سواری رایگان: قوانین و مقررات تجاری، نوسانات و رشد GDP
|کد مقاله||سال انتشار||مقاله انگلیسی||ترجمه فارسی||تعداد کلمات|
|17414||2006||18 صفحه PDF||سفارش دهید||7840 کلمه|
Publisher : Elsevier - Science Direct (الزویر - ساینس دایرکت)
Journal : Journal of Asian Economics, Volume 17, Issue 4, October 2006, Pages 583–600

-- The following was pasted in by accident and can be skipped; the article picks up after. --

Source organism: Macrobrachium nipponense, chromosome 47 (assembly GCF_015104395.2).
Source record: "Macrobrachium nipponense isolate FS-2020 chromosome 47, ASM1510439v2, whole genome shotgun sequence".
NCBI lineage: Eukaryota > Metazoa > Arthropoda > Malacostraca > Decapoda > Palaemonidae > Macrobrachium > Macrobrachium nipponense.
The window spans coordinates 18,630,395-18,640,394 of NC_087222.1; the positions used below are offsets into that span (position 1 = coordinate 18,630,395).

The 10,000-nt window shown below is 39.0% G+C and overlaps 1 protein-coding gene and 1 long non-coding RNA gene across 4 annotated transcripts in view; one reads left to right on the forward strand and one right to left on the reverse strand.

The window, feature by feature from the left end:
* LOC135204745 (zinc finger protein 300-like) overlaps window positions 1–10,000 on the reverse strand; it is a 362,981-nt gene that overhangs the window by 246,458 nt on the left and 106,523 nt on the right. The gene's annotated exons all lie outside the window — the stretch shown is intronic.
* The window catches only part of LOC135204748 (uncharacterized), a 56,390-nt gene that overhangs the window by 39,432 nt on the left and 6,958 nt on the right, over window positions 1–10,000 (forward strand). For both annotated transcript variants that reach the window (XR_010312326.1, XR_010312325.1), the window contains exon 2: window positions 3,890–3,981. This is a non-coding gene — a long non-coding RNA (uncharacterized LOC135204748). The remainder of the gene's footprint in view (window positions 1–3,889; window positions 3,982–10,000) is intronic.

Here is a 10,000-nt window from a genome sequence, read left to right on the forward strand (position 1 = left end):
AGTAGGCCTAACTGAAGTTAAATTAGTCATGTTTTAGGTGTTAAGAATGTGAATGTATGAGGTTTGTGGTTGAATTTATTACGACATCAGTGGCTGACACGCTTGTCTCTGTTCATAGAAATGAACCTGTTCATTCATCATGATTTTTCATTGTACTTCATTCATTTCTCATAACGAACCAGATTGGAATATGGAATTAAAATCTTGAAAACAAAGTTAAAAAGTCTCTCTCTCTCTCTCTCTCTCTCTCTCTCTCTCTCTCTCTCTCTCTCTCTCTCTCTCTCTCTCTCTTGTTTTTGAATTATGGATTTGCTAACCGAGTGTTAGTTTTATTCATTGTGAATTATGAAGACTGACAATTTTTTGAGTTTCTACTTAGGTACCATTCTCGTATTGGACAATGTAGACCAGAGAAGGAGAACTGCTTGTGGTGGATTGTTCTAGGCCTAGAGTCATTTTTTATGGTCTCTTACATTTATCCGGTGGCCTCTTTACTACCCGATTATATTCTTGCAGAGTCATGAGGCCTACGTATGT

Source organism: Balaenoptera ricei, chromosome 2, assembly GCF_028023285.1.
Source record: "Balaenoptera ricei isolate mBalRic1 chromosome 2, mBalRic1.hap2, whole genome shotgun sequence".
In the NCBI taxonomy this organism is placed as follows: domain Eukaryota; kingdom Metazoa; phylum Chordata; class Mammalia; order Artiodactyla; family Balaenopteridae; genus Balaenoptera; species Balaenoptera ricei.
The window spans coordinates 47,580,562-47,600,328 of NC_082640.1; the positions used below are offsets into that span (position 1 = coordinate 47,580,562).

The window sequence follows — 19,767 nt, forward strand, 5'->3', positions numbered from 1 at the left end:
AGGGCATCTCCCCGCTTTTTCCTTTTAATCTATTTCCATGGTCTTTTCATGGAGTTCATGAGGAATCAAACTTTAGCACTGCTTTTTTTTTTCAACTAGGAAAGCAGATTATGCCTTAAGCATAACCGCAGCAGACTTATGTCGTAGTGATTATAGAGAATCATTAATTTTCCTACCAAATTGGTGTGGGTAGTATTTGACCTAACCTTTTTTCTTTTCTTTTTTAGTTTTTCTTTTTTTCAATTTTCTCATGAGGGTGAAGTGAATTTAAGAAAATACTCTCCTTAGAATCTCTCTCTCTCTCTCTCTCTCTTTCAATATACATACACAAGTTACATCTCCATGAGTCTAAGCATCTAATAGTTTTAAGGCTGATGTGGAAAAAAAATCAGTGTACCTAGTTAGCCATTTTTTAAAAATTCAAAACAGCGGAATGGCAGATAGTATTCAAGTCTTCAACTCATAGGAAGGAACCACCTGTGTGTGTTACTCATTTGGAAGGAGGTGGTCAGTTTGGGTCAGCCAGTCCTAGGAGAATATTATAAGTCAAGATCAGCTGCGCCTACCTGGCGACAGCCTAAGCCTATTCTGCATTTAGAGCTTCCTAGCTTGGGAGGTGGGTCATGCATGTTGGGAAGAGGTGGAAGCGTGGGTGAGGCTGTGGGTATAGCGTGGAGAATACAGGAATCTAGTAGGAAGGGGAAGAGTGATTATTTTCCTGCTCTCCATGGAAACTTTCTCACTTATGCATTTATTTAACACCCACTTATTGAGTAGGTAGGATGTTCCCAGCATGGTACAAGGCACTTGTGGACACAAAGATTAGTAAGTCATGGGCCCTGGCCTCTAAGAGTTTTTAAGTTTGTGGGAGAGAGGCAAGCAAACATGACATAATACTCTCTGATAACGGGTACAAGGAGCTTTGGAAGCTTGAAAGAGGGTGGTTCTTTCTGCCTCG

International evidence indicates that higher terms of trade levels and lower terms of trade volatility contribute to enhanced growth outcomes, especially for commodity-export and developing countries. New Zealand's terms of trade have been high and remarkably stable since the early 1990s compared with past experience. We analyse the proximate reasons behind these high, stable terms of trade and then examine whether this terms of trade behaviour explains growth outcomes since 1960. Attention is paid to growth outcomes over a variety of economic regimes. Approximately half the variance in annual GDP growth over 45 years can be explained by the level and volatility of the terms of trade. The relationship is robust across four economic regimes.